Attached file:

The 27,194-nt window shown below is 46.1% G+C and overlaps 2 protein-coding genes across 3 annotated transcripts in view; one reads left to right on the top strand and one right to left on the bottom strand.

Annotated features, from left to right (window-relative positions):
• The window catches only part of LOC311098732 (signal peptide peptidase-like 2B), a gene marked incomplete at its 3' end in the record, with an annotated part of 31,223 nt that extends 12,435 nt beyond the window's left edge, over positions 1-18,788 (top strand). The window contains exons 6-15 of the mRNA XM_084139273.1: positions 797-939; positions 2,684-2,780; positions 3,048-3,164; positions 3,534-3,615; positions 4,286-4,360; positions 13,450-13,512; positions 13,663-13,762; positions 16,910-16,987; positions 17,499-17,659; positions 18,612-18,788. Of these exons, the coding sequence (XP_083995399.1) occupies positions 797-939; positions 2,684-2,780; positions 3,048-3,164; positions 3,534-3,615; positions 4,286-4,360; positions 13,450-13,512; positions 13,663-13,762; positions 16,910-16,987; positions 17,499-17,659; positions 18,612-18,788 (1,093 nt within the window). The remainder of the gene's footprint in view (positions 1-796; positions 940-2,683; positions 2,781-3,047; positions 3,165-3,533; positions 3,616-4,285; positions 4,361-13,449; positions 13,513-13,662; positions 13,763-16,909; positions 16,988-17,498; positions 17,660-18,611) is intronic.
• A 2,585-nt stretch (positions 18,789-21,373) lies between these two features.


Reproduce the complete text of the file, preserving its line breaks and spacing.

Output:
The 27,194-nt window shown below is 46.1% G+C and overlaps 2 protein-coding genes across 3 annotated transcripts in view; one reads left to right on the top strand and one right to left on the bottom strand.

Annotated features, from left to right (window-relative positions):
• The window catches only part of LOC311098732 (signal peptide peptidase-like 2B), a gene marked incomplete at its 3' end in the record, with an annotated part of 31,223 nt that extends 12,435 nt beyond the window's left edge, over positions 1-18,788 (top strand). The window contains exons 6-15 of the mRNA XM_084139273.1: positions 797-939; positions 2,684-2,780; positions 3,048-3,164; positions 3,534-3,615; positions 4,286-4,360; positions 13,450-13,512; positions 13,663-13,762; positions 16,910-16,987; positions 17,499-17,659; positions 18,612-18,788. Of these exons, the coding sequence (XP_083995399.1) occupies positions 797-939; positions 2,684-2,780; positions 3,048-3,164; positions 3,534-3,615; positions 4,286-4,360; positions 13,450-13,512; positions 13,663-13,762; positions 16,910-16,987; positions 17,499-17,659; positions 18,612-18,788 (1,093 nt within the window). The remainder of the gene's footprint in view (positions 1-796; positions 940-2,683; positions 2,781-3,047; positions 3,165-3,533; positions 3,616-4,285; positions 4,361-13,449; positions 13,513-13,662; positions 13,763-16,909; positions 16,988-17,498; positions 17,660-18,611) is intronic.
• A 2,585-nt stretch (positions 18,789-21,373) lies between these two features.